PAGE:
As used herein, the term “soluble oligomers” generally refers to complexed A-beta polypeptides short chain of monomers derived from the A-beta polypeptide, preferentially less than 25 monomers in length, but may be 100 monomers in length.

As used herein, the term “signal generator” encompasses a substance that is capable of being detected by an imaging modality (e.g., optical detection or radiography) in the course of the disclosed methods. Examples of signal generators include, but are not limited to, fluorophores (e.g., cyanine dyes), radioisotopes, and paramagnetic ions. In some instances, the soluble A-beta binder.

As used herein, the term “small molecule” refers to an organic molecule, either naturally occurring or synthetic, that has a molecular weight less than about 5000 daltons, and preferentially in the range of about 200 to about 2000 daltons.

As used herein with regard to the A-beta species, the term “soluble” generally refers to nonaggregated A-beta peptides that are relatively stable and exhibit structural and functional characteristics that are distinct from the fibrillar amyloidogenic form of A-beta. In general the aggregation status of A-beta peptides may be broken into three categories: (1) micelles; (2) protofibrils; and (3) fibrils. The aggregation state of A-beta species may be determined using the techniques set out in Goldsbury et. al, J Struct Biol.; Jun; 130(2-3):352-62, (2000), in which samples are classified by the amount of β strands in undisturbed solution (pH 7.4 at 37° C.) by circular dichroism. Under these conditions (1) micelles demonstrate 0% β strands; (2) protofibrils demonstrate about 76% β strands; and (3) fibrils demonstrate 100% β strands. Soluble A-beta species for the assays of the invention contain only insubstantial amounts of protofibrils and fibrils.

As used herein, the term “preferentially binds” refers to the specific recognition of one of two different molecules for the other compared to substantially less recognition of other molecules. Thus, an agent that specifically binds a target molecule demonstrates affinities at least five-fold, and preferentially 10-fold to 100-fold affinities greater than non-binders. Examples of specific binding include antibody-antigen interactions, enzyme-substrate interactions, polynucleotide interactions, and so forth.

An agent exhibits “specific binding” if it reacts or associates more frequently, more rapidly, with greater duration and/or with greater affinity with a particular target (e.g., cells or substances) than it does with alternative targets. The specific binders for a particular A-beta species associates with one or more A-beta species with high affinity for example, an affinity constant of at least 107 M−1, preferably between 108 M−1 and 1010 M−1, or about 109 M−1.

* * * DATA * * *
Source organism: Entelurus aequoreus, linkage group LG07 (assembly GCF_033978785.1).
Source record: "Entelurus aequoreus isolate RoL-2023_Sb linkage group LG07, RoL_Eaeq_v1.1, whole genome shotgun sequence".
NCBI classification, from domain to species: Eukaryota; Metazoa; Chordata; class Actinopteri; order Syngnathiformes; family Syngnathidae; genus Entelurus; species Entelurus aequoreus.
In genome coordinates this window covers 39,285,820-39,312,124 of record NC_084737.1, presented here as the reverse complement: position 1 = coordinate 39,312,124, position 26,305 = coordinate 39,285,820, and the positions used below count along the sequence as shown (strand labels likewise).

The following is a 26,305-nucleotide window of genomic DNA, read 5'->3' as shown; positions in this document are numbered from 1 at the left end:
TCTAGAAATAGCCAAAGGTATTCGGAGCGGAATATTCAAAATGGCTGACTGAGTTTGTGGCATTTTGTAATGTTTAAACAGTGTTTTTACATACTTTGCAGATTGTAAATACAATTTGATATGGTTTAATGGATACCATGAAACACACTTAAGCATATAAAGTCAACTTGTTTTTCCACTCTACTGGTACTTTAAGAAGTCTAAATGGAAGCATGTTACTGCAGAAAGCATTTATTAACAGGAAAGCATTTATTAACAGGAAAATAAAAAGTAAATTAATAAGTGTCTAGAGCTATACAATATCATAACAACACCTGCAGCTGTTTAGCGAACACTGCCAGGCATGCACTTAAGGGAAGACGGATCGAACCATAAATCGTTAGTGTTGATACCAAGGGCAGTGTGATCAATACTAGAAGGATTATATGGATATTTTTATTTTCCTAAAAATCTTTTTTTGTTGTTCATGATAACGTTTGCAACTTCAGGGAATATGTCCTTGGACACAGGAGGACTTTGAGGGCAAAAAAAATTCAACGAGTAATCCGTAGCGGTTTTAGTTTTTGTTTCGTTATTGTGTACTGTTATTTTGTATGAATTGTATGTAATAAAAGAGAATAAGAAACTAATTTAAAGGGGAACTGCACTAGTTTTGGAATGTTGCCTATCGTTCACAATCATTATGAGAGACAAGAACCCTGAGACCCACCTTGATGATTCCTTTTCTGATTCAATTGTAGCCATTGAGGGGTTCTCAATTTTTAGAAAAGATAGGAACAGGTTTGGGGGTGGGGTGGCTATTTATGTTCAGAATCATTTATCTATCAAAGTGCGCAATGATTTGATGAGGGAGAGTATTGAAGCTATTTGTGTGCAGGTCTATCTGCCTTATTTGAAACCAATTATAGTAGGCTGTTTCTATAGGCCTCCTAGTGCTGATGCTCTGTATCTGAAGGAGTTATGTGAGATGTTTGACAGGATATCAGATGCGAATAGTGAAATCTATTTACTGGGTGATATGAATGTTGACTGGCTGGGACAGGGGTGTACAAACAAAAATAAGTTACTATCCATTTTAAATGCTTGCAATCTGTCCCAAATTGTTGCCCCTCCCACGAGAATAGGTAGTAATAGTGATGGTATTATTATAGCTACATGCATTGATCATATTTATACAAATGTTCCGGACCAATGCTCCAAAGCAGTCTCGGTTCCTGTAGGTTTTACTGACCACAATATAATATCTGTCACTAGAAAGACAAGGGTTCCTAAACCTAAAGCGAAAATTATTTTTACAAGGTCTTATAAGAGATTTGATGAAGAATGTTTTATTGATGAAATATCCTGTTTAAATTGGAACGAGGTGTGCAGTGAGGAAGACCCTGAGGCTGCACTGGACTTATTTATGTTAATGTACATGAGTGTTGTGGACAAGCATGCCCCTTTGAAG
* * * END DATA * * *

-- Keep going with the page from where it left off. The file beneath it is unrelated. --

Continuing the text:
As used herein, the term “species-specific binder” refers to any binder that preferentially attaches to one particular species of A-beta (e.g., soluble A-beta) relative to other species of A-beta (e.g., fibrillar A-beta).

Unless otherwise indicated, all numbers expressing quantities of ingredients, properties such as molecular weight, reaction conditions, so forth used in the specification and claims are to be understood as being modified in all instances by the term “about.” Accordingly, unless indicated to the contrary, the numerical parameters set forth in the following specification and attached claims are approximations that may vary depending upon the desired properties sought to be obtained by the present invention. At the very least, and not as an attempt to limit the application of the doctrine of equivalents to the scope of the claims, each numerical parameter should at least be construed in light of the number of reported significant digits and by applying ordinary rounding techniques.

Imaging Methods

The present disclosure relates to methods of non-invasively assessing levels of soluble A-beta. Among other uses, the methods disclosed herein may be employed to diagnose or monitor amyloid-related diseases, including AD. In some embodiments, the disclosed methods may be used to qualitatively or quantitatively determine soluble A-beta levels in vivo or ex vivo. In other embodiments, these methods may also be used to determine the efficacy of related therapies used for amyloid-related diseases.